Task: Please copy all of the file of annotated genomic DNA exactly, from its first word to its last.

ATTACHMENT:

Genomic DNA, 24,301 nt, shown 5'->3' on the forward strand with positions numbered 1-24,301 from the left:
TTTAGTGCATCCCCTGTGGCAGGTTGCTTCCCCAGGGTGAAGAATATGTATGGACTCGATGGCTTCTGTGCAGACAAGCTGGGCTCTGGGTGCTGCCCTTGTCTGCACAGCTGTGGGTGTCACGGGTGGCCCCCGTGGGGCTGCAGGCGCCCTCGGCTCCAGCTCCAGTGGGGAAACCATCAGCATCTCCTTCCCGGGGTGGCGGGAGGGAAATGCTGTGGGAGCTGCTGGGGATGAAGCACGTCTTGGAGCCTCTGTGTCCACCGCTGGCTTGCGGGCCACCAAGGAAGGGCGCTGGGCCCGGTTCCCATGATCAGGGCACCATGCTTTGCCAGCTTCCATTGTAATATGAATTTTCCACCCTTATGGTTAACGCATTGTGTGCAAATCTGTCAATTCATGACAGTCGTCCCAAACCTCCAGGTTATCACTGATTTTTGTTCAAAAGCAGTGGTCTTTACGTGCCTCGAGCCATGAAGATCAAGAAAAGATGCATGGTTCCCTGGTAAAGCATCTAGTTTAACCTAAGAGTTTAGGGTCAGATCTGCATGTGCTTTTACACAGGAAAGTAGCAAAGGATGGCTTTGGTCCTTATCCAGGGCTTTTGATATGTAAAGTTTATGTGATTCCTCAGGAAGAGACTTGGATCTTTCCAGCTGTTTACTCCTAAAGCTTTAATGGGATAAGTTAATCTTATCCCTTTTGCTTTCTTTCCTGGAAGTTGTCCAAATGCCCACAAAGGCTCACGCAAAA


Genomic DNA, 24,301 nt, shown 5'->3' on the forward strand with positions numbered 1-24,301 from the left:
TTTAGTGCATCCCCTGTGGCAGGTTGCTTCCCCAGGGTGAAGAATATGTATGGACTCGATGGCTTCTGTGCAGACAAGCTGGGCTCTGGGTGCTGCCCTTGTCTGCACAGCTGTGGGTGTCACGGGTGGCCCCCGTGGGGCTGCAGGCGCCCTCGGCTCCAGCTCCAGTGGGGAAACCATCAGCATCTCCTTCCCGGGGTGGCGGGAGGGAAATGCTGTGGGAGCTGCTGGGGATGAAGCACGTCTTGGAGCCTCTGTGTCCACCGCTGGCTTGCGGGCCACCAAGGAAGGGCGCTGGGCCCGGTTCCCATGATCAGGGCACCATGCTTTGCCAGCTTCCATTGTAATATGAATTTTCCACCCTTATGGTTAACGCATTGTGTGCAAATCTGTCAATTCATGACAGTCGTCCCAAACCTCCAGGTTATCACTGATTTTTGTTCAAAAGCAGTGGTCTTTACGTGCCTCGAGCCATGAAGATCAAGAAAAGATGCATGGTTCCCTGGTAAAGCATCTAGTTTAACCTAAGAGTTTAGGGTCAGATCTGCATGTGCTTTTACACAGGAAAGTAGCAAAGGATGGCTTTGGTCCTTATCCAGGGCTTTTGATATGTAAAGTTTATGTGATTCCTCAGGAAGAGACTTGGATCTTTCCAGCTGTTTACTCCTAAAGCTTTAATGGGATAAGTTAATCTTATCCCTTTTGCTTTCTTTCCTGGAAGTTGTCCAAATGCCCACAAAGGCTCACGCAAAA